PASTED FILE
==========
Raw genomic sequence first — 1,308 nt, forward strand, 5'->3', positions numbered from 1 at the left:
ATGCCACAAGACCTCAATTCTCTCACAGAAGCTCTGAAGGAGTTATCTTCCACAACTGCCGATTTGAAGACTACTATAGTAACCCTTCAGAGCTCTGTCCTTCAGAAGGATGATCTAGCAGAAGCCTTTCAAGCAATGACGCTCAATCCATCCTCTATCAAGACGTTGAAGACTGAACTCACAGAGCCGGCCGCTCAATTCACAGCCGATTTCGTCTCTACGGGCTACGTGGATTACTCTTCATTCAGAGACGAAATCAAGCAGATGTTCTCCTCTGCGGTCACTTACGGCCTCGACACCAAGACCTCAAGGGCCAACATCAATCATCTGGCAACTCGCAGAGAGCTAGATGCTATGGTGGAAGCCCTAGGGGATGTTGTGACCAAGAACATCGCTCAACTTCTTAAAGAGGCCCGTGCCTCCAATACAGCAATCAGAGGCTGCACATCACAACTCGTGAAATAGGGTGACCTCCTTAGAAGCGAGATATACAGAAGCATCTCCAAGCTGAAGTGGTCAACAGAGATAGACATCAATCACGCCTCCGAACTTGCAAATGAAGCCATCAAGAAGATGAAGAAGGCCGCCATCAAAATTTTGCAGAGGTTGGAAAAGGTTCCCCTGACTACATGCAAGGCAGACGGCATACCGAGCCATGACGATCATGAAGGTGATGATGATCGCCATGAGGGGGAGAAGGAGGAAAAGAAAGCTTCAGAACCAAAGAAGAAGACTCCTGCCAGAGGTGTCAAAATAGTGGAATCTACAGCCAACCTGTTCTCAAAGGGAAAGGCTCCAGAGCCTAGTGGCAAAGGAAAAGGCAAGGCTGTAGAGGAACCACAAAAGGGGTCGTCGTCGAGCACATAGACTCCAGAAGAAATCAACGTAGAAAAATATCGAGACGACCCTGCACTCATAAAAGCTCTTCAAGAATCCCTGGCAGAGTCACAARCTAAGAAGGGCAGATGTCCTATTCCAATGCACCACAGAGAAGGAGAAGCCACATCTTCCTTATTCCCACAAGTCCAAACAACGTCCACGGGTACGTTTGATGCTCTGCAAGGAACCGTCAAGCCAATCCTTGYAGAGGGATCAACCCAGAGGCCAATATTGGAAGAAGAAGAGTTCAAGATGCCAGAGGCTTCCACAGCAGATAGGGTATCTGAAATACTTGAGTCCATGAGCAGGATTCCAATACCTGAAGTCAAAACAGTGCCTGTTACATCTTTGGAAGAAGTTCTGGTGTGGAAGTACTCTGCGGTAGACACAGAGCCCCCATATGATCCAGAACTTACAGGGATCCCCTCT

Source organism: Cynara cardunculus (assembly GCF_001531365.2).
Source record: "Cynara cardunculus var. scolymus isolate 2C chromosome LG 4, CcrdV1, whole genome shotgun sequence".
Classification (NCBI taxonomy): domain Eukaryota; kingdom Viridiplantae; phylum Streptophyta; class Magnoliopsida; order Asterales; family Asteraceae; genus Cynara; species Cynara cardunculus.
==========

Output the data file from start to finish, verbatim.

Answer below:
Raw genomic sequence first — 1,308 nt, forward strand, 5'->3', positions numbered from 1 at the left:
ATGCCACAAGACCTCAATTCTCTCACAGAAGCTCTGAAGGAGTTATCTTCCACAACTGCCGATTTGAAGACTACTATAGTAACCCTTCAGAGCTCTGTCCTTCAGAAGGATGATCTAGCAGAAGCCTTTCAAGCAATGACGCTCAATCCATCCTCTATCAAGACGTTGAAGACTGAACTCACAGAGCCGGCCGCTCAATTCACAGCCGATTTCGTCTCTACGGGCTACGTGGATTACTCTTCATTCAGAGACGAAATCAAGCAGATGTTCTCCTCTGCGGTCACTTACGGCCTCGACACCAAGACCTCAAGGGCCAACATCAATCATCTGGCAACTCGCAGAGAGCTAGATGCTATGGTGGAAGCCCTAGGGGATGTTGTGACCAAGAACATCGCTCAACTTCTTAAAGAGGCCCGTGCCTCCAATACAGCAATCAGAGGCTGCACATCACAACTCGTGAAATAGGGTGACCTCCTTAGAAGCGAGATATACAGAAGCATCTCCAAGCTGAAGTGGTCAACAGAGATAGACATCAATCACGCCTCCGAACTTGCAAATGAAGCCATCAAGAAGATGAAGAAGGCCGCCATCAAAATTTTGCAGAGGTTGGAAAAGGTTCCCCTGACTACATGCAAGGCAGACGGCATACCGAGCCATGACGATCATGAAGGTGATGATGATCGCCATGAGGGGGAGAAGGAGGAAAAGAAAGCTTCAGAACCAAAGAAGAAGACTCCTGCCAGAGGTGTCAAAATAGTGGAATCTACAGCCAACCTGTTCTCAAAGGGAAAGGCTCCAGAGCCTAGTGGCAAAGGAAAAGGCAAGGCTGTAGAGGAACCACAAAAGGGGTCGTCGTCGAGCACATAGACTCCAGAAGAAATCAACGTAGAAAAATATCGAGACGACCCTGCACTCATAAAAGCTCTTCAAGAATCCCTGGCAGAGTCACAARCTAAGAAGGGCAGATGTCCTATTCCAATGCACCACAGAGAAGGAGAAGCCACATCTTCCTTATTCCCACAAGTCCAAACAACGTCCACGGGTACGTTTGATGCTCTGCAAGGAACCGTCAAGCCAATCCTTGYAGAGGGATCAACCCAGAGGCCAATATTGGAAGAAGAAGAGTTCAAGATGCCAGAGGCTTCCACAGCAGATAGGGTATCTGAAATACTTGAGTCCATGAGCAGGATTCCAATACCTGAAGTCAAAACAGTGCCTGTTACATCTTTGGAAGAAGTTCTGGTGTGGAAGTACTCTGCGGTAGACACAGAGCCCCCATATGATCCAGAACTTACAGGGATCCCCTCT

Source organism: Cynara cardunculus (assembly GCF_001531365.2).
Source record: "Cynara cardunculus var. scolymus isolate 2C chromosome LG 4, CcrdV1, whole genome shotgun sequence".
Classification (NCBI taxonomy): domain Eukaryota; kingdom Viridiplantae; phylum Streptophyta; class Magnoliopsida; order Asterales; family Asteraceae; genus Cynara; species Cynara cardunculus.